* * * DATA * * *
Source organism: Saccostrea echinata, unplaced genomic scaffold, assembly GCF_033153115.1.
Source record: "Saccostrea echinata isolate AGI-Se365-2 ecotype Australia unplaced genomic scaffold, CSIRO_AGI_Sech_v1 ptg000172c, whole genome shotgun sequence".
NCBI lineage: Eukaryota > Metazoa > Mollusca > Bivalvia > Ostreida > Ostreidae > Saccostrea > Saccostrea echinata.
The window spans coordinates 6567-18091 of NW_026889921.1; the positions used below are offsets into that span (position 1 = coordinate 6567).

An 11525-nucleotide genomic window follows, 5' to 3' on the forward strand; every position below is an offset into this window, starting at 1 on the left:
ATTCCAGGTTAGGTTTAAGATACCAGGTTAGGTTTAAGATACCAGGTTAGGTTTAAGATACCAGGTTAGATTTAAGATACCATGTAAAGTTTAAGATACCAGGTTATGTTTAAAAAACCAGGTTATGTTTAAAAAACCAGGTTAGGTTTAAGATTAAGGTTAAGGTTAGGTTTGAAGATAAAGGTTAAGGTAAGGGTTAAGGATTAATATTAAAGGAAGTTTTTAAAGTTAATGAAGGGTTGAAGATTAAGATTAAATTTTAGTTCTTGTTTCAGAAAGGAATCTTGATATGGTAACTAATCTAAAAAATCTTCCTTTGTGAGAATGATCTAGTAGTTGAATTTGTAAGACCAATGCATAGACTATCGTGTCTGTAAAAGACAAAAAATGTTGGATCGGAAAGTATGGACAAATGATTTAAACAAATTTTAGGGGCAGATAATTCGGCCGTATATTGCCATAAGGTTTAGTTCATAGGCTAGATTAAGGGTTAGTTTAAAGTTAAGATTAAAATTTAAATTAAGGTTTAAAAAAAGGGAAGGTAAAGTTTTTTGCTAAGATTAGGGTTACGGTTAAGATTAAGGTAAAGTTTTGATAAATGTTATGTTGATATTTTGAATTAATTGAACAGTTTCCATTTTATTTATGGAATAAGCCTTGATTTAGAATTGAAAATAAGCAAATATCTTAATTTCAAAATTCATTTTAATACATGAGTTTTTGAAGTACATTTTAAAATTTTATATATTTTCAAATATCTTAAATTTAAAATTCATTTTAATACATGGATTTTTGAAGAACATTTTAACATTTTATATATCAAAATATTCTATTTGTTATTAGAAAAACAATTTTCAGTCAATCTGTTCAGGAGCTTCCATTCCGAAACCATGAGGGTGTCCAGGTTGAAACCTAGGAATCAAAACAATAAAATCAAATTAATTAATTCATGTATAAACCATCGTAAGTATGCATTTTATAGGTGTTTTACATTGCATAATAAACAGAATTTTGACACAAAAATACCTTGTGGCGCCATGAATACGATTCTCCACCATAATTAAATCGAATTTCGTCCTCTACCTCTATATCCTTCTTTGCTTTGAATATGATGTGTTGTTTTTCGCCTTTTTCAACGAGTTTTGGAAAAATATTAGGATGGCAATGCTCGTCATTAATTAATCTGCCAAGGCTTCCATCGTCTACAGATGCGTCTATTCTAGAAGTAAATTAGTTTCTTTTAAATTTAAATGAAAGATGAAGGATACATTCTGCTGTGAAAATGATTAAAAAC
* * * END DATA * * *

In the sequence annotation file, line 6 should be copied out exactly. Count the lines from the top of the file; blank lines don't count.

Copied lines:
ATTCCAGGTTAGGTTTAAGATACCAGGTTAGGTTTAAGATACCAGGTTAGGTTTAAGATACCAGGTTAGATTTAAGATACCATGTAAAGTTTAAGATACCAGGTTATGTTTAAAAAACCAGGTTATGTTTAAAAAACCAGGTTAGGTTTAAGATTAAGGTTAAGGTTAGGTTTGAAGATAAAGGTTAAGGTAAGGGTTAAGGATTAATATTAAAGGAAGTTTTTAAAGTTAATGAAGGGTTGAAGATTAAGATTAAATTTTAGTTCTTGTTTCAGAAAGGAATCTTGATATGGTAACTAATCTAAAAAATCTTCCTTTGTGAGAATGATCTAGTAGTTGAATTTGTAAGACCAATGCATAGACTATCGTGTCTGTAAAAGACAAAAAATGTTGGATCGGAAAGTATGGACAAATGATTTAAACAAATTTTAGGGGCAGATAATTCGGCCGTATATTGCCATAAGGTTTAGTTCATAGGCTAGATTAAGGGTTAGTTTAAAGTTAAGATTAAAATTTAAATTAAGGTTTAAAAAAAGGGAAGGTAAAGTTTTTTGCTAAGATTAGGGTTACGGTTAAGATTAAGGTAAAGTTTTGATAAATGTTATGTTGATATTTTGAATTAATTGAACAGTTTCCATTTTATTTATGGAATAAGCCTTGATTTAGAATTGAAAATAAGCAAATATCTTAATTTCAAAATTCATTTTAATACATGAGTTTTTGAAGTACATTTTAAAATTTTATATATTTTCAAATATCTTAAATTTAAAATTCATTTTAATACATGGATTTTTGAAGAACATTTTAACATTTTATATATCAAAATATTCTATTTGTTATTAGAAAAACAATTTTCAGTCAATCTGTTCAGGAGCTTCCATTCCGAAACCATGAGGGTGTCCAGGTTGAAACCTAGGAATCAAAACAATAAAATCAAATTAATTAATTCATGTATAAACCATCGTAAGTATGCATTTTATAGGTGTTTTACATTGCATAATAAACAGAATTTTGACACAAAAATACCTTGTGGCGCCATGAATACGATTCTCCACCATAATTAAATCGAATTTCGTCCTCTACCTCTATATCCTTCTTTGCTTTGAATATGATGTGTTGTTTTTCGCCTTTTTCAACGAGTTTTGGAAAAATATTAGGATGGCAATGCTCGTCATTAATTAATCTGCCAAGGCTTCCATCGTCTACAGATGCGTCTATTCTAGAAGTAAATTAGTTTCTTTTAAATTTAAATGAAAGATGAAGGATACATTCTGCTGTGAAAATGATTAAAAAC